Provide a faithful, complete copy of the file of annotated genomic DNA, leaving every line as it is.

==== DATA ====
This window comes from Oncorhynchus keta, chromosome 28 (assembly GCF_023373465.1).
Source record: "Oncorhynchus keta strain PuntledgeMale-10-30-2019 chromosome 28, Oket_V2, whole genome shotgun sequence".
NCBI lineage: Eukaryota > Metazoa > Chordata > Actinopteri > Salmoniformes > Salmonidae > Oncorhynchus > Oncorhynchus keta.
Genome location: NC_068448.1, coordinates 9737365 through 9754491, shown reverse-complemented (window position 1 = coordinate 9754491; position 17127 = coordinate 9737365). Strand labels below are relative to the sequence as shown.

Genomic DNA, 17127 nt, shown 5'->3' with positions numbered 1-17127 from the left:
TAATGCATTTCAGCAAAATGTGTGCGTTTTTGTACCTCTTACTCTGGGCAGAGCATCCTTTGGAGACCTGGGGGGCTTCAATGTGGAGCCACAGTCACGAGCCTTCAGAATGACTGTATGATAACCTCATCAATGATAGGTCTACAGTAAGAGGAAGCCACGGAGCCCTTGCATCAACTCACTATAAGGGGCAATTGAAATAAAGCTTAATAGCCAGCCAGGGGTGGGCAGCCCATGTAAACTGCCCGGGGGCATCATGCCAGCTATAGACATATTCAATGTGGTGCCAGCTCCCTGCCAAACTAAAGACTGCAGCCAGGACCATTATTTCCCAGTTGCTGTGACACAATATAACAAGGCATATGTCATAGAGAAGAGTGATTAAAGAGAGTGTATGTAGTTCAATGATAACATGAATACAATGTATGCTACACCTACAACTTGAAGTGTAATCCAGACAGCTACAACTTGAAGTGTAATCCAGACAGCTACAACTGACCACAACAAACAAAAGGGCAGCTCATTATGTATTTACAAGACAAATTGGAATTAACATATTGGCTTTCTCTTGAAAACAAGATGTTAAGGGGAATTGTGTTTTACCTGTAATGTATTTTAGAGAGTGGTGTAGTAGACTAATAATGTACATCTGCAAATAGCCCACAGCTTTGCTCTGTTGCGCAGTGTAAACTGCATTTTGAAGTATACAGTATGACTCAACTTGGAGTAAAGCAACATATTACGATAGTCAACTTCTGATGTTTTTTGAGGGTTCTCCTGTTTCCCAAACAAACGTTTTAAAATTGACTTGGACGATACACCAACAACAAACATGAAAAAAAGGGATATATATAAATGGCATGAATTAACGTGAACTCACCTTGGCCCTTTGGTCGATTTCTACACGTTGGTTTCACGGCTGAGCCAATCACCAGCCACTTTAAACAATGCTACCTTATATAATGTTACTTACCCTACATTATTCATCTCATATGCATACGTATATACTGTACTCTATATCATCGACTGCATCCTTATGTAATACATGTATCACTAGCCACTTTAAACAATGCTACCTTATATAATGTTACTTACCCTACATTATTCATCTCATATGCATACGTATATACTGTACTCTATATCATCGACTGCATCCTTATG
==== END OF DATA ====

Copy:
This window comes from Oncorhynchus keta, chromosome 28 (assembly GCF_023373465.1).
Source record: "Oncorhynchus keta strain PuntledgeMale-10-30-2019 chromosome 28, Oket_V2, whole genome shotgun sequence".
NCBI lineage: Eukaryota > Metazoa > Chordata > Actinopteri > Salmoniformes > Salmonidae > Oncorhynchus > Oncorhynchus keta.
Genome location: NC_068448.1, coordinates 9737365 through 9754491, shown reverse-complemented (window position 1 = coordinate 9754491; position 17127 = coordinate 9737365). Strand labels below are relative to the sequence as shown.

Genomic DNA, 17127 nt, shown 5'->3' with positions numbered 1-17127 from the left:
TAATGCATTTCAGCAAAATGTGTGCGTTTTTGTACCTCTTACTCTGGGCAGAGCATCCTTTGGAGACCTGGGGGGCTTCAATGTGGAGCCACAGTCACGAGCCTTCAGAATGACTGTATGATAACCTCATCAATGATAGGTCTACAGTAAGAGGAAGCCACGGAGCCCTTGCATCAACTCACTATAAGGGGCAATTGAAATAAAGCTTAATAGCCAGCCAGGGGTGGGCAGCCCATGTAAACTGCCCGGGGGCATCATGCCAGCTATAGACATATTCAATGTGGTGCCAGCTCCCTGCCAAACTAAAGACTGCAGCCAGGACCATTATTTCCCAGTTGCTGTGACACAATATAACAAGGCATATGTCATAGAGAAGAGTGATTAAAGAGAGTGTATGTAGTTCAATGATAACATGAATACAATGTATGCTACACCTACAACTTGAAGTGTAATCCAGACAGCTACAACTTGAAGTGTAATCCAGACAGCTACAACTGACCACAACAAACAAAAGGGCAGCTCATTATGTATTTACAAGACAAATTGGAATTAACATATTGGCTTTCTCTTGAAAACAAGATGTTAAGGGGAATTGTGTTTTACCTGTAATGTATTTTAGAGAGTGGTGTAGTAGACTAATAATGTACATCTGCAAATAGCCCACAGCTTTGCTCTGTTGCGCAGTGTAAACTGCATTTTGAAGTATACAGTATGACTCAACTTGGAGTAAAGCAACATATTACGATAGTCAACTTCTGATGTTTTTTGAGGGTTCTCCTGTTTCCCAAACAAACGTTTTAAAATTGACTTGGACGATACACCAACAACAAACATGAAAAAAAGGGATATATATAAATGGCATGAATTAACGTGAACTCACCTTGGCCCTTTGGTCGATTTCTACACGTTGGTTTCACGGCTGAGCCAATCACCAGCCACTTTAAACAATGCTACCTTATATAATGTTACTTACCCTACATTATTCATCTCATATGCATACGTATATACTGTACTCTATATCATCGACTGCATCCTTATGTAATACATGTATCACTAGCCACTTTAAACAATGCTACCTTATATAATGTTACTTACCCTACATTATTCATCTCATATGCATACGTATATACTGTACTCTATATCATCGACTGCATCCTTATG